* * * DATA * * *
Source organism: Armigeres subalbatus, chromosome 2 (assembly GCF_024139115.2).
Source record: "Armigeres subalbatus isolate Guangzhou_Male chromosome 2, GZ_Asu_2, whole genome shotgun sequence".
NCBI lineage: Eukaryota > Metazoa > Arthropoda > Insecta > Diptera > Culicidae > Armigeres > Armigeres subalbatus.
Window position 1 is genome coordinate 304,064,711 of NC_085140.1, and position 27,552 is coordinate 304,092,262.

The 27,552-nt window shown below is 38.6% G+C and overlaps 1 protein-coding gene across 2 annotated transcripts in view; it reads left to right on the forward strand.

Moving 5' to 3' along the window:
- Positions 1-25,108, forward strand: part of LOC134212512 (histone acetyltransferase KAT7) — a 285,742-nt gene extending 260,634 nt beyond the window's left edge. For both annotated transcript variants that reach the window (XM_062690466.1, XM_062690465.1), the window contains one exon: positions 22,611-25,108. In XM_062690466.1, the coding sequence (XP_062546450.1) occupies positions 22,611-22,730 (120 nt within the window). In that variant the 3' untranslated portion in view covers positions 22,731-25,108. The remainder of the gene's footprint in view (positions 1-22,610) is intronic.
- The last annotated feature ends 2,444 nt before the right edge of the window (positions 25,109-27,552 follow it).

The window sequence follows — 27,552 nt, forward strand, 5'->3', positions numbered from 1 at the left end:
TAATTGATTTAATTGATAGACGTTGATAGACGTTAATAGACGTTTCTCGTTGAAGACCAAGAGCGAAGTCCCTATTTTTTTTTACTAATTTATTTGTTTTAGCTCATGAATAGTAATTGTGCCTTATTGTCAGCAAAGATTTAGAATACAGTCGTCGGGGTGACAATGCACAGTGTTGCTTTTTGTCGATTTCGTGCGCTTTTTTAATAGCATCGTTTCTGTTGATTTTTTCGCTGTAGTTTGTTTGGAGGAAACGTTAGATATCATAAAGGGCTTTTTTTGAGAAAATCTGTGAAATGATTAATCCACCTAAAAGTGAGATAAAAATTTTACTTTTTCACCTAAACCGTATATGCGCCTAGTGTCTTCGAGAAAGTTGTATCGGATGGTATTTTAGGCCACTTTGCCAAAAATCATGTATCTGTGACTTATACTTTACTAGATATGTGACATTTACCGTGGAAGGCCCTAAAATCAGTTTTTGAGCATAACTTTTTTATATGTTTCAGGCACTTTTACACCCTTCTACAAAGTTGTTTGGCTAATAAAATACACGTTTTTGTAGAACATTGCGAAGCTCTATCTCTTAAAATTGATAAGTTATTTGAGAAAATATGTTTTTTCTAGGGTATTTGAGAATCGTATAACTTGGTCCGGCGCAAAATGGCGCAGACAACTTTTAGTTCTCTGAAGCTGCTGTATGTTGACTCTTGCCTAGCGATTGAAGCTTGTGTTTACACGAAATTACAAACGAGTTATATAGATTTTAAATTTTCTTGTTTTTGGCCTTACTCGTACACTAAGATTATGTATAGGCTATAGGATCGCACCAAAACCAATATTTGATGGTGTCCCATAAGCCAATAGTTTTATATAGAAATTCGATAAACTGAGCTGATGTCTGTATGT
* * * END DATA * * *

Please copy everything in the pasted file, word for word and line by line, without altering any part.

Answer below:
Source organism: Armigeres subalbatus, chromosome 2 (assembly GCF_024139115.2).
Source record: "Armigeres subalbatus isolate Guangzhou_Male chromosome 2, GZ_Asu_2, whole genome shotgun sequence".
NCBI lineage: Eukaryota > Metazoa > Arthropoda > Insecta > Diptera > Culicidae > Armigeres > Armigeres subalbatus.
Window position 1 is genome coordinate 304,064,711 of NC_085140.1, and position 27,552 is coordinate 304,092,262.

The 27,552-nt window shown below is 38.6% G+C and overlaps 1 protein-coding gene across 2 annotated transcripts in view; it reads left to right on the forward strand.

Moving 5' to 3' along the window:
- Positions 1-25,108, forward strand: part of LOC134212512 (histone acetyltransferase KAT7) — a 285,742-nt gene extending 260,634 nt beyond the window's left edge. For both annotated transcript variants that reach the window (XM_062690466.1, XM_062690465.1), the window contains one exon: positions 22,611-25,108. In XM_062690466.1, the coding sequence (XP_062546450.1) occupies positions 22,611-22,730 (120 nt within the window). In that variant the 3' untranslated portion in view covers positions 22,731-25,108. The remainder of the gene's footprint in view (positions 1-22,610) is intronic.
- The last annotated feature ends 2,444 nt before the right edge of the window (positions 25,109-27,552 follow it).

The window sequence follows — 27,552 nt, forward strand, 5'->3', positions numbered from 1 at the left end:
TAATTGATTTAATTGATAGACGTTGATAGACGTTAATAGACGTTTCTCGTTGAAGACCAAGAGCGAAGTCCCTATTTTTTTTTACTAATTTATTTGTTTTAGCTCATGAATAGTAATTGTGCCTTATTGTCAGCAAAGATTTAGAATACAGTCGTCGGGGTGACAATGCACAGTGTTGCTTTTTGTCGATTTCGTGCGCTTTTTTAATAGCATCGTTTCTGTTGATTTTTTCGCTGTAGTTTGTTTGGAGGAAACGTTAGATATCATAAAGGGCTTTTTTTGAGAAAATCTGTGAAATGATTAATCCACCTAAAAGTGAGATAAAAATTTTACTTTTTCACCTAAACCGTATATGCGCCTAGTGTCTTCGAGAAAGTTGTATCGGATGGTATTTTAGGCCACTTTGCCAAAAATCATGTATCTGTGACTTATACTTTACTAGATATGTGACATTTACCGTGGAAGGCCCTAAAATCAGTTTTTGAGCATAACTTTTTTATATGTTTCAGGCACTTTTACACCCTTCTACAAAGTTGTTTGGCTAATAAAATACACGTTTTTGTAGAACATTGCGAAGCTCTATCTCTTAAAATTGATAAGTTATTTGAGAAAATATGTTTTTTCTAGGGTATTTGAGAATCGTATAACTTGGTCCGGCGCAAAATGGCGCAGACAACTTTTAGTTCTCTGAAGCTGCTGTATGTTGACTCTTGCCTAGCGATTGAAGCTTGTGTTTACACGAAATTACAAACGAGTTATATAGATTTTAAATTTTCTTGTTTTTGGCCTTACTCGTACACTAAGATTATGTATAGGCTATAGGATCGCACCAAAACCAATATTTGATGGTGTCCCATAAGCCAATAGTTTTATATAGAAATTCGATAAACTGAGCTGATGTCTGTATGT